Promoting the bicycling lifestyle in The Buckeye State
Springtime in January, Again
The weather gods smiled upon me once again this month, with dry skies and temperatures into the 50’s on my day off. I took Uncle Rico (my knickname for my Xtracycle-equipped bike) down to Kent to check out Wild Earth Outfitters, the new outdoor store.
The most direct route to Kent is about 18 miles. I decided to try a new way to avoid some of the more heavily-traveled roads. I started by heading to Aurora and jumping on Pioneer Trail, a common launching point for many of my favorite routes. A good ways into Portage County (more eastward than I had anticipated), I made a right onto Diagonal Road. This road heads south and slightly west towards Kent, and runs concurrently on State Route 303 for about 1/2 mile in Streetsboro. I was starting to regret taking the scenic route, as I just wasn’t “feeling it” today; my leg muscles felt like they were running out of gas early in the ride.
I reached the point just north of Kent where Diagonal Road becomes a one-way (the wrong way for where I was headed). To avoid having to hop on State Route 43, I made a left onto Ravenna Road, then after a couple of miles, a right onto Lake Rockwell Road, and shortly thereafter, hopped on the Portage Hike and Bike Trail for the final push into Kent. I finally arrived in Kent, after covering about 27 miles since I left home.
I headed back out of town on Fairchild Avenue, and caught the Summit County Bike and Hike Trail where it starts near Stow-Munroe Falls High School. I followed it to where it meets Barlow Road outside of Hudson, then took Barlow Road west to go browse a bit at Appalachian Outfitters in Peninsula. After that, I backtracked to the Bike and Hike and headed north. This is one of the most beautiful sections of this trail, where the former railroad bed cuts through a hillside, creating a rocky canyon wall, with sunlight streaming through the tree branches.
I got to check out the latest developments on the Brandywine Road bypass. All of the trail is now done except for the new bridge over Interstate 271. Continuing north, when the trail dead-ends just before the future bridge location, you only have to hop on Brandywine Road for about 100 yards, and then make a left into the newly-refurbished parking area for Brandywine Falls. Then, hop on the new trail, loop around back under the parking lot entrance using the new tunnel, and continue on the new trail, around the Brandywine Inn, up the hill along Brandywine Road, then continue on the original trail.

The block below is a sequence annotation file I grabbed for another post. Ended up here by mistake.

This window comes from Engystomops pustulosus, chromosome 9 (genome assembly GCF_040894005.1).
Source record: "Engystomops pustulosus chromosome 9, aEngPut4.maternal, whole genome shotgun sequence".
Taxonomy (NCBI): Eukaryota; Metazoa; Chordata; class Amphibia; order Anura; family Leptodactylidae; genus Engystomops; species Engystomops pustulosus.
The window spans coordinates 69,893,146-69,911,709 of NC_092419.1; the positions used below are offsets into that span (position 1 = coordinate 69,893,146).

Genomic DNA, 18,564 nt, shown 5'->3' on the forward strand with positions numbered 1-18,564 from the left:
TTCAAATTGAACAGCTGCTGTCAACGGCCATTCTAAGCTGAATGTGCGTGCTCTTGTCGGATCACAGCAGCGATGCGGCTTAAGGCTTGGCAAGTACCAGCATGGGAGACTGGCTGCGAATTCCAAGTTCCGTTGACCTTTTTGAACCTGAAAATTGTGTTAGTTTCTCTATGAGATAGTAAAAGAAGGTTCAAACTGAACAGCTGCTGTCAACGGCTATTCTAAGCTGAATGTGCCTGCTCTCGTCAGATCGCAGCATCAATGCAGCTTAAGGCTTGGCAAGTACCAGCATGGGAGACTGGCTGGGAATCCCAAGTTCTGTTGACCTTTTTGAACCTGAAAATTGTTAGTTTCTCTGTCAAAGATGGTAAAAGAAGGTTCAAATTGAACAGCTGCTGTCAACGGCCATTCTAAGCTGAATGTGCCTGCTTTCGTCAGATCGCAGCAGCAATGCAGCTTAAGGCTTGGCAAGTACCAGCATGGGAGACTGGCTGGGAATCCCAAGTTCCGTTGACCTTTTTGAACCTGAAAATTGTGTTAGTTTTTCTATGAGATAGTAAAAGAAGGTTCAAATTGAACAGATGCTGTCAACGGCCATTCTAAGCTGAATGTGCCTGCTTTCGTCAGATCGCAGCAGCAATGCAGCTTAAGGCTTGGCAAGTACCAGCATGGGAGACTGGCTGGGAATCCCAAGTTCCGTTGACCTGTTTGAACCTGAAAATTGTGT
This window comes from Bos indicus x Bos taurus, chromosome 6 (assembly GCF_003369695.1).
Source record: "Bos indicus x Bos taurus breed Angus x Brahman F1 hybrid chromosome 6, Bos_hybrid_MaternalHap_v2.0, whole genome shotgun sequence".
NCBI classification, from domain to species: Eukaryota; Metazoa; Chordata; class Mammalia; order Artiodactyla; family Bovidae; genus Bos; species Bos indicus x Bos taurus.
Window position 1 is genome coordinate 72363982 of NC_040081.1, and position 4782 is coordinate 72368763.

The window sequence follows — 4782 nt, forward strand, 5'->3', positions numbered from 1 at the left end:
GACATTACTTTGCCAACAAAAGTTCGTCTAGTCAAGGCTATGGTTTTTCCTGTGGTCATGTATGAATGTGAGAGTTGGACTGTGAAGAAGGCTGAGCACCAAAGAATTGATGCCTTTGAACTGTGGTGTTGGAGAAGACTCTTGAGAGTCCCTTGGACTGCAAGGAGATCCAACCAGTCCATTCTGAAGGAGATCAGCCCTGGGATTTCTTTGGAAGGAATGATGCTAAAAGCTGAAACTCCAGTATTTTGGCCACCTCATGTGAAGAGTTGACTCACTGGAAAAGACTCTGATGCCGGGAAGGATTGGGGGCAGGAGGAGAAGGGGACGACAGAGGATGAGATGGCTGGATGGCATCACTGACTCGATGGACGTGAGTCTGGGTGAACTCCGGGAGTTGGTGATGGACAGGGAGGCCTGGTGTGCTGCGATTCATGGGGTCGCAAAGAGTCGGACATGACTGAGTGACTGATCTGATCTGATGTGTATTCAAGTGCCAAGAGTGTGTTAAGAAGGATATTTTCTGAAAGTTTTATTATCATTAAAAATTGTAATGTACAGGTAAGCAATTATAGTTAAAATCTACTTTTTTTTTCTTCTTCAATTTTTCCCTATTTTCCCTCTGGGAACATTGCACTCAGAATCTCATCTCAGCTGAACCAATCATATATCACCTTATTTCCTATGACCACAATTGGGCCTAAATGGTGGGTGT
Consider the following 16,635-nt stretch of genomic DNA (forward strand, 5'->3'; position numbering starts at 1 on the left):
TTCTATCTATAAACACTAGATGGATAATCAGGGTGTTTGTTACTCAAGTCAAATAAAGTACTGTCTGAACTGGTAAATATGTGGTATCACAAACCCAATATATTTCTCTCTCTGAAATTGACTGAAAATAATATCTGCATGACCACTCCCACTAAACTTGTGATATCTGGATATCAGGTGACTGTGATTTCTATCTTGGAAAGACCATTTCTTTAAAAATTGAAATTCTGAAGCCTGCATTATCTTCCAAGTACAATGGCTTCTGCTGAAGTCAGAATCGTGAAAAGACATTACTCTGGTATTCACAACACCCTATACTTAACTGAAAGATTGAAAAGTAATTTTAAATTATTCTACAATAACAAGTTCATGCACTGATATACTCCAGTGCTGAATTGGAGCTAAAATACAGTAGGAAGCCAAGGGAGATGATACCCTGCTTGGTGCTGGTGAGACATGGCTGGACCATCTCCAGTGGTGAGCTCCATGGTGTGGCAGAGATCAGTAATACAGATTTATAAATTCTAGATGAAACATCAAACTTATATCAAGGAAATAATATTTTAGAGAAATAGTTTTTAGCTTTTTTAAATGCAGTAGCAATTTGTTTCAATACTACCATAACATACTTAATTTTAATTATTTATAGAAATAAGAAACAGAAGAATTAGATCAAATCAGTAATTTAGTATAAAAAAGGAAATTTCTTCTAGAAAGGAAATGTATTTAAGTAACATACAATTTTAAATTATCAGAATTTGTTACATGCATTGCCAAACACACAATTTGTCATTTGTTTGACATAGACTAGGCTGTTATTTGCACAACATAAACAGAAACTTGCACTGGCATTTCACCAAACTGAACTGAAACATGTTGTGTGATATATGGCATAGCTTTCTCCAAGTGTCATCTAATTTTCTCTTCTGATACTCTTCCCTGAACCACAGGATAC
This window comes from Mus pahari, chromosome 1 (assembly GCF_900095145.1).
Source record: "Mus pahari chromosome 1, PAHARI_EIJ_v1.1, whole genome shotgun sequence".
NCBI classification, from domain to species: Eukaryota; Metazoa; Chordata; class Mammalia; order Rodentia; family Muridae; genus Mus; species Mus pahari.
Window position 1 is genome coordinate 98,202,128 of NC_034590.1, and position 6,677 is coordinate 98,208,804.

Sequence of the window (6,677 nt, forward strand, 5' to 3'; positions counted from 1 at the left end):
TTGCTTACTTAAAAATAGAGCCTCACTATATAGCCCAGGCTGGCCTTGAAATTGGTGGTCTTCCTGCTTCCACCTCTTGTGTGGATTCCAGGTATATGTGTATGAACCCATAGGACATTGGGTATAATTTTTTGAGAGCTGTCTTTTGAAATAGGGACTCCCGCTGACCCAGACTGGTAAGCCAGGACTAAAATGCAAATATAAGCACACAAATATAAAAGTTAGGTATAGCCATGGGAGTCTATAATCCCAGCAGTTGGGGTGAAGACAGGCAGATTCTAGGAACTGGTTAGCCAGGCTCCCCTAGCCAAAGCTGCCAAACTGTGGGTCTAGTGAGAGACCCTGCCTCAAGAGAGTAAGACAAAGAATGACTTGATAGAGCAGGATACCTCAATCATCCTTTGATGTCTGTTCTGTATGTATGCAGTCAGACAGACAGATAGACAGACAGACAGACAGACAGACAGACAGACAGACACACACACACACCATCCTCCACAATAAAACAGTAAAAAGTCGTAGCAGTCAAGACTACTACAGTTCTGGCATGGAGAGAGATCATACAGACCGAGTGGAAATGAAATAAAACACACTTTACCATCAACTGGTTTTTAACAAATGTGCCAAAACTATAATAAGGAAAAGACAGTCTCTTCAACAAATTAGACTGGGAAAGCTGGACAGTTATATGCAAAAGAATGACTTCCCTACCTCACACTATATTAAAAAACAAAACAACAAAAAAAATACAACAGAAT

At this point I would usually continue north on the trail until it ends at the Summit/Cuyahoga County line, and follow Alexander Road back towards home. However, I had always wondered what it would be like to follow State Route 82 on the busiest part through the strip mall stretches in Northfield and Macedonia. So, when I got to where the trail crosses Boyden Road, I just made a right onto Boyden, headed up to Route 82, and made a right to head east.
Route 82 wasn’t so bad after all. The only recommendation I’d make is to take your place in the line of cars well enough ahead of time before you get to a traffic light. Otherwise, the shoulder often disappears right before and after the light, so if you don’t take the lane, you’ll get squeezed out.
Just east of where Interstate 271 cross Route 82, a bike lane starts and runs right along Route 82. The only dicey part was just before the Macedonia/Twinsburg border, when all at the same time, the road narrows from two lanes to one in each direction, the bike lane ends, and the road shoulder turns to soft dirt. The road opens back up to two lanes in each direction again soon after, leaving plenty of room to share the road heading towards downtown Twinsburg.
Before heading home, I made a sightseeing side trip into the Locust Grove Cemetery, Twinsburg’s first burial ground, and the final resting place of many local historical figures, including Aaron and Moses Wilcox, the twin brothers for whom the city was named. I arrived at home with a total of 56 miles under my belt for the day.